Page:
CLIVE worked with a unit of DHL Aviation, Air Capacity Sales (ACS), which sells the airline’s spare capacity to forwarders, to help smooth-out the imbalances that typically occur within major cargo airlines. In the article, Paul Ennis, managing director of ACS, had previously used excel and found; “The accuracy of the information was inadequate and there was no real-time visibility on capacity allocation, especially taking into account that DHL Aviation has such a complex network.”

“It’s an amazing leap forward” – Ennis

Ennis goes on to explain that his customers tend to want fixed or agreed allocations on various sectors. “We have lots of demand for pre-allocated capacity. We didn’t have a system before – we used an Excel sheet to manage allocations, so we were interested in CLIVE. It’s an amazing leap forward.”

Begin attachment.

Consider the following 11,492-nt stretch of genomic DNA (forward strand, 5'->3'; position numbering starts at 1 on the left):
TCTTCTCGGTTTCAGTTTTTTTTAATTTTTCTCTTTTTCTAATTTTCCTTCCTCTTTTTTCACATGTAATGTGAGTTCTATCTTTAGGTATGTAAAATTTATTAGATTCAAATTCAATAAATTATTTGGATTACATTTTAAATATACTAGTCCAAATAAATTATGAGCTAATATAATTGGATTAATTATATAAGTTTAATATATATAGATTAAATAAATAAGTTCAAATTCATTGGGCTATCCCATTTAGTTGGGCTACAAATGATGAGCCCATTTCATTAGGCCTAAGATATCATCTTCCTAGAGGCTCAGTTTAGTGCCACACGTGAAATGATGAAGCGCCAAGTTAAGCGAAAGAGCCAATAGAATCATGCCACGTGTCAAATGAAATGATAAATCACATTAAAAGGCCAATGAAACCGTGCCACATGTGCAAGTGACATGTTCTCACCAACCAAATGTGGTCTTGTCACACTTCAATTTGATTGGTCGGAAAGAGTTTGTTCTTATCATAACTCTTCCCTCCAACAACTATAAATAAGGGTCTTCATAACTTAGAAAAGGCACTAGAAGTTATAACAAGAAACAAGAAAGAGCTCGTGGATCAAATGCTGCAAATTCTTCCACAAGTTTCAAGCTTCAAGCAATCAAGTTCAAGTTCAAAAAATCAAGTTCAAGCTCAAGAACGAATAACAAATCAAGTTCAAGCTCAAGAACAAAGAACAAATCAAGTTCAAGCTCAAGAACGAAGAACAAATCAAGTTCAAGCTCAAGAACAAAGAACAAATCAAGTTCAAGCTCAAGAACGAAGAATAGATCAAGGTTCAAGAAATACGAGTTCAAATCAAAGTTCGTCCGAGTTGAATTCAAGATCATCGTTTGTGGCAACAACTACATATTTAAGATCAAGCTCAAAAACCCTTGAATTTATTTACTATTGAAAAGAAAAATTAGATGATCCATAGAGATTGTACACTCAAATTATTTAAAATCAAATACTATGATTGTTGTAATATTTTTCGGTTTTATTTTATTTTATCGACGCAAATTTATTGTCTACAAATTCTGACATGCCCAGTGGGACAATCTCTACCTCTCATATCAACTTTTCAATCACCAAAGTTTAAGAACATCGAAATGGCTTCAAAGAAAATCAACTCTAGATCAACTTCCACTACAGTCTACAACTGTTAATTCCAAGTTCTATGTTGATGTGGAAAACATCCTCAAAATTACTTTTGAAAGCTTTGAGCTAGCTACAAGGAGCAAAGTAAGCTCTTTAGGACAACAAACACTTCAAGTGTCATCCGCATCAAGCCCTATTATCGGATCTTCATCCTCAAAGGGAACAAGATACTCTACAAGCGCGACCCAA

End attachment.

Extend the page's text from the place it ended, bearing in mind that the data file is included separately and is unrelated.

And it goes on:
CLIVE’s software services combine in-depth knowledge of the air cargo industry with an intuitive user experience

Commercial decision making in air cargo is complex and made even more so when confronted with volatile markets, fragmented processes, legacy technology and scattered information. The article quotes CLIVE’s tagline, which is ‘bringing humanised technology to the air cargo domain’. It is the company’s conviction that order and simplicity are the best response to the complexity surrounding commercial decision-making in air cargo.

To support three key management processes; allocation, demand forecasting and operations, CLIVE built separate applications for distinct processes; which allowed DHL to present its clients only with the information they need, keeping the applications clutter free.

The new insights provided by this service allowed DHL to generate additional value from their global air cargo network.